It says much in Claes Bang’s favour that he could smoulder and threaten with more than enough contained violence to carry off the larger-than-life character he was portraying.
And yet also a worthiness kept creeping in. And clunkiness: instantly picking up on modern technologies, as well as displaying an expertise? I still have trouble working Skype, but he did it first try – from someone else’s blood-memories, was it? Everyone knows the hand book approach, but the fiddly bits around the functions are something else.
And constant, dependable, broadband?

Which brings us to the most important question: what is the present-day sensibility? What, of what we are doing, will be found to be worthwhile in years to come?
What will survive of us – and not in some comedy channel’s You Will Not Believe This! type formula.

Because these are the questions the series deals with, ultimately.
Here was someone from 15thCentury Central Europe: what did he find, here? And what else did he bring through time with him?
Something that we could recognise, use, applaud?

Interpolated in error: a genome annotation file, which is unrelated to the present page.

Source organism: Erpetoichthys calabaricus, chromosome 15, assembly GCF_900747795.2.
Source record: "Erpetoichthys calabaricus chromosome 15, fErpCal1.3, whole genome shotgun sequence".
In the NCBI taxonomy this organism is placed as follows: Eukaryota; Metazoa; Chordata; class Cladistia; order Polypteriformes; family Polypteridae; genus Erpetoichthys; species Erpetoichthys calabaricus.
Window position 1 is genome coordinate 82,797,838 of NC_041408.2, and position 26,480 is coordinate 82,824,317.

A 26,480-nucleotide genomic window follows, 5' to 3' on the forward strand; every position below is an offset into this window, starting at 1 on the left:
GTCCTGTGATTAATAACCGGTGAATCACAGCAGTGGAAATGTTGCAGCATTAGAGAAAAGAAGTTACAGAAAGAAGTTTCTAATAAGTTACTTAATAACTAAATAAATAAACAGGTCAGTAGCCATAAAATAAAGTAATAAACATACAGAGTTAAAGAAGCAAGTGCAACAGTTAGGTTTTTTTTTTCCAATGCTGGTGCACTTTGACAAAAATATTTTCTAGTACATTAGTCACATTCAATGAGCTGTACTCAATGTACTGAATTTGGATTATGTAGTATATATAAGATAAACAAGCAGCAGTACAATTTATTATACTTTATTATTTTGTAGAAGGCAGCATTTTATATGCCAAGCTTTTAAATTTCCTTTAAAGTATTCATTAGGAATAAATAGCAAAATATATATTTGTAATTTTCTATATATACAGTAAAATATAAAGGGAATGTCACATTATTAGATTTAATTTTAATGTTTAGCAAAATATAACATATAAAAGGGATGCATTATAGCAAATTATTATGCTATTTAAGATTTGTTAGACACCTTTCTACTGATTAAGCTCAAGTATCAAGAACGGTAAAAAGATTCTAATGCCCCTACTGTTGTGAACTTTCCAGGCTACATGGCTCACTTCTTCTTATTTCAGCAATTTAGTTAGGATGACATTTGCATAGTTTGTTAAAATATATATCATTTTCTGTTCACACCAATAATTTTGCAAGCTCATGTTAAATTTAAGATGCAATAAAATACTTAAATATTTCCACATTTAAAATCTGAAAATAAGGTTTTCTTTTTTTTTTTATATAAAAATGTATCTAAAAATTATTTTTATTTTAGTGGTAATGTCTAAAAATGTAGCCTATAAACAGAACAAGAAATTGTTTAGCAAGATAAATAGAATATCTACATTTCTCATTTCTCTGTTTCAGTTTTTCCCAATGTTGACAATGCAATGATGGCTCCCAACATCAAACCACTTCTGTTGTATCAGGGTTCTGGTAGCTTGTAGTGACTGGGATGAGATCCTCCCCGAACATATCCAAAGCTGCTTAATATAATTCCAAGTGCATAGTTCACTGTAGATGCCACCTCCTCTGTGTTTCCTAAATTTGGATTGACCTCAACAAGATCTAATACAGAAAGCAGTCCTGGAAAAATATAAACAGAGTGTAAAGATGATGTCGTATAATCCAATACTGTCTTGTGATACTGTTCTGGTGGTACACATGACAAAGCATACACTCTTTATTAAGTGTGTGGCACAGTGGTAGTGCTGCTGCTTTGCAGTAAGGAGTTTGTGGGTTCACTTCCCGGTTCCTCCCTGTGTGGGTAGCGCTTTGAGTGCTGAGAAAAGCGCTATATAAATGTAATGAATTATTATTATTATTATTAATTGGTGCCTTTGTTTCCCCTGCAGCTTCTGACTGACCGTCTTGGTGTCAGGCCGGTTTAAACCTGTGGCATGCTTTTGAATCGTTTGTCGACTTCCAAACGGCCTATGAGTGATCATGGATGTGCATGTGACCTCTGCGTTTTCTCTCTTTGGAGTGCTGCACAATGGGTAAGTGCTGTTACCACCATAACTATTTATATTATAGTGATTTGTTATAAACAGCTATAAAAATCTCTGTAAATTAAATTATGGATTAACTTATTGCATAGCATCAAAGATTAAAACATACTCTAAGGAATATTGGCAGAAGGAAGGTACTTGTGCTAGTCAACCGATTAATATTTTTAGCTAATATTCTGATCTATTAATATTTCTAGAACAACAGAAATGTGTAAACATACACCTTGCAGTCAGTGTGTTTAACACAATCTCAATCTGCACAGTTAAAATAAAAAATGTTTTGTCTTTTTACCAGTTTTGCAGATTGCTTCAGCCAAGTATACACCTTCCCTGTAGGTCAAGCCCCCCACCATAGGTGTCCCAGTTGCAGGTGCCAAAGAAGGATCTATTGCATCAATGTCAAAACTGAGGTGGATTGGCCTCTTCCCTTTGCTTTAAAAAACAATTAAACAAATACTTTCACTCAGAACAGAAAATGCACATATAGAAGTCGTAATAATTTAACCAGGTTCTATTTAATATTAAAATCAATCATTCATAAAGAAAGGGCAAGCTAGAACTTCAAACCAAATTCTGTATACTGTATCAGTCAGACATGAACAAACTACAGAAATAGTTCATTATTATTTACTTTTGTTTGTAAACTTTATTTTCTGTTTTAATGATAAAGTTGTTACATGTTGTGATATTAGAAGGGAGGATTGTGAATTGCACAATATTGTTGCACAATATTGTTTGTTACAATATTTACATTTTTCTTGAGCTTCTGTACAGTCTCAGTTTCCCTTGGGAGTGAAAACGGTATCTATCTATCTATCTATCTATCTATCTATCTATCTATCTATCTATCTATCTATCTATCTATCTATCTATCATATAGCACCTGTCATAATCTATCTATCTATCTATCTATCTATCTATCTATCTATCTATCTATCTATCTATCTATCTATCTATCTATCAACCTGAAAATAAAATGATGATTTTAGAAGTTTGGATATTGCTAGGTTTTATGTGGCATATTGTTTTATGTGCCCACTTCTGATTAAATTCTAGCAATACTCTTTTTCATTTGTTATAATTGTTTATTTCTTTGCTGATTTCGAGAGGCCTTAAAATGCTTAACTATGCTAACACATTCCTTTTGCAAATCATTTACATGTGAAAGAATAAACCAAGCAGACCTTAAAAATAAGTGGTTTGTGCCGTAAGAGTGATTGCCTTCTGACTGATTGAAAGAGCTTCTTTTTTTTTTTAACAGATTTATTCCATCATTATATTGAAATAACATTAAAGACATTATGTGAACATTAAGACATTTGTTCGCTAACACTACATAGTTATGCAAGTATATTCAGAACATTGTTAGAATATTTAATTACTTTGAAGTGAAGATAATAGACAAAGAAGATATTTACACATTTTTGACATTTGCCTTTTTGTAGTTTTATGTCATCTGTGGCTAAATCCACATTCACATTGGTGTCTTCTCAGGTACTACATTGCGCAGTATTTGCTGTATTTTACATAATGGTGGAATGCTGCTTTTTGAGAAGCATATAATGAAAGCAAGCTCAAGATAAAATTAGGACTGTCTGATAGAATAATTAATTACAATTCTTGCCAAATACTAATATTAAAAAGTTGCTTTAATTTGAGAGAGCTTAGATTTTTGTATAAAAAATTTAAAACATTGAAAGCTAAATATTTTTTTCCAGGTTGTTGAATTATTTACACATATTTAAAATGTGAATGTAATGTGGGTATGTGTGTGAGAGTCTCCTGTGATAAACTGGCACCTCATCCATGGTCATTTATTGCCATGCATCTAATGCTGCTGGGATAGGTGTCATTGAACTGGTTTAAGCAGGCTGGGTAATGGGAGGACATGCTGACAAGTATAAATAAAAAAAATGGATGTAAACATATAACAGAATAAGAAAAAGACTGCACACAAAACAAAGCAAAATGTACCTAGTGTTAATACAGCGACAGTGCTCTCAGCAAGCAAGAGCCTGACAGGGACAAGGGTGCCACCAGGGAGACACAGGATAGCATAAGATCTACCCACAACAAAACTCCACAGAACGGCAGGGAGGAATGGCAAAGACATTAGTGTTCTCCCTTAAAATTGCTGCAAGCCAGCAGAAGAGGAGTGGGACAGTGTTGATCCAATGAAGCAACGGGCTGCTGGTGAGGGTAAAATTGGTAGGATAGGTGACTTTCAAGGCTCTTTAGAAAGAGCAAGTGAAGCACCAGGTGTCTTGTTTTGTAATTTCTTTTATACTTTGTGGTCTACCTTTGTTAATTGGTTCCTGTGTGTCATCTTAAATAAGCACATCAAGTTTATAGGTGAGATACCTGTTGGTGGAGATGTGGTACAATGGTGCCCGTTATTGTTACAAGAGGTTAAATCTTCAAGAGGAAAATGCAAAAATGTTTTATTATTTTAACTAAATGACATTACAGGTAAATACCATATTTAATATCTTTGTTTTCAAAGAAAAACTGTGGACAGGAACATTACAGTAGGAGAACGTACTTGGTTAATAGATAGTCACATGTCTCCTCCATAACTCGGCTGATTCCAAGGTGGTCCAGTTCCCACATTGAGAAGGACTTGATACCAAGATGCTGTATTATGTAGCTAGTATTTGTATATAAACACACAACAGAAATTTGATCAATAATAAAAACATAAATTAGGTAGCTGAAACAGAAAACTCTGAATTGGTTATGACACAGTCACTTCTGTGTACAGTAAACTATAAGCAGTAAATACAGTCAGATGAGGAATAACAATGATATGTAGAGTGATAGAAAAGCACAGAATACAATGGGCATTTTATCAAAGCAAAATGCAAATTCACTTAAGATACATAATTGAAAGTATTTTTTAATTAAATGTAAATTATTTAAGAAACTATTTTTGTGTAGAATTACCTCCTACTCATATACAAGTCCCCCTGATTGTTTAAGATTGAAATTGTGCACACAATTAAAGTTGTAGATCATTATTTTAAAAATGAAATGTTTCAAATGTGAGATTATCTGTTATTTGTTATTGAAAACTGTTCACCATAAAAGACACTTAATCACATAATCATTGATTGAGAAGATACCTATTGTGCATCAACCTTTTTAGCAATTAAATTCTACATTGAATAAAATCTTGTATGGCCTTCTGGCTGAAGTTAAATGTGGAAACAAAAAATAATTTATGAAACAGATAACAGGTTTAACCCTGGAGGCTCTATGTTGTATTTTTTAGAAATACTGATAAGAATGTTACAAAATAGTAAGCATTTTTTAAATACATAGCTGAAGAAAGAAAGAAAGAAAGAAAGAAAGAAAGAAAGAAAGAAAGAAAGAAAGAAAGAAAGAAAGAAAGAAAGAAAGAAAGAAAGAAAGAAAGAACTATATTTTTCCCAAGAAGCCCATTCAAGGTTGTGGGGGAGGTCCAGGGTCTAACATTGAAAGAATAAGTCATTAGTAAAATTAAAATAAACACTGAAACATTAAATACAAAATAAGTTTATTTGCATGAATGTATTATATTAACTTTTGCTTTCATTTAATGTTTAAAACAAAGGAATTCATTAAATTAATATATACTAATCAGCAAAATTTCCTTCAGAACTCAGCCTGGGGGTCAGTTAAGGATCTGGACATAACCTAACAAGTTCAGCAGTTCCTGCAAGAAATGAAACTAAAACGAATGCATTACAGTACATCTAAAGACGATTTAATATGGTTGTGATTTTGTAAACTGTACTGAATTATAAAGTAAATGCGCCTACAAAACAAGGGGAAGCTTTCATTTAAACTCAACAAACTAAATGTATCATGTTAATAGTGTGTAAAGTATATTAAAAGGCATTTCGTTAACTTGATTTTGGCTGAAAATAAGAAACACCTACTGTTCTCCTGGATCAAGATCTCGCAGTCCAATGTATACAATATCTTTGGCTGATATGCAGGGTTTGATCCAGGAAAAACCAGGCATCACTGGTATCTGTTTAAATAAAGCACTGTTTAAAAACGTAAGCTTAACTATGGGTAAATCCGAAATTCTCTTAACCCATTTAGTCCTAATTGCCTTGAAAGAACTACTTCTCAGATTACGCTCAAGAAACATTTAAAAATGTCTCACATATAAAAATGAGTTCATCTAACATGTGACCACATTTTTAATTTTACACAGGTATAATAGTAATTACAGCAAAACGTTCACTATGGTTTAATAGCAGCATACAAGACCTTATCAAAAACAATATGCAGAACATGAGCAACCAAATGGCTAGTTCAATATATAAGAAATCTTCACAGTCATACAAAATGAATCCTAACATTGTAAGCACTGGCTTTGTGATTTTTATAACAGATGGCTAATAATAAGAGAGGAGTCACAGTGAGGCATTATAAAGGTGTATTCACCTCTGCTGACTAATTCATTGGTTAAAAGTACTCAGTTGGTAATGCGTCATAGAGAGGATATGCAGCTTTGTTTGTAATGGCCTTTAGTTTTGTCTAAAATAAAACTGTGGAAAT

His vampire parameters: sunlight, silver, crosses… all acquired dependencies? Believing his own, created, myths? Very contemporary.

Reblog: Magic

Posted: October 25, 2019 in Chat
Tags: , ,

With it being Halloweeny time, I thought, Why no reblog that Magic piece again? And so, here it is:

A book I’ve had hanging around for ages: there it was again, so this time I read it:
Ancient Philosophy, Mystery and Magic – Empedocles and the Pythagorean Tradition, by Peter Kingsley.
It was published by Clarendon Press/ Oxford University Press, 1995.

Then there was a free FutureLearn course: Magic in the Middle Ages, run by Barcelona University. Lovely people, by the way.

But, back to that book, first.
Empedocles is the one who coined the four basic elements, building blocks of all things: earth, air, fire and water. Each was also connected with a god/goddess.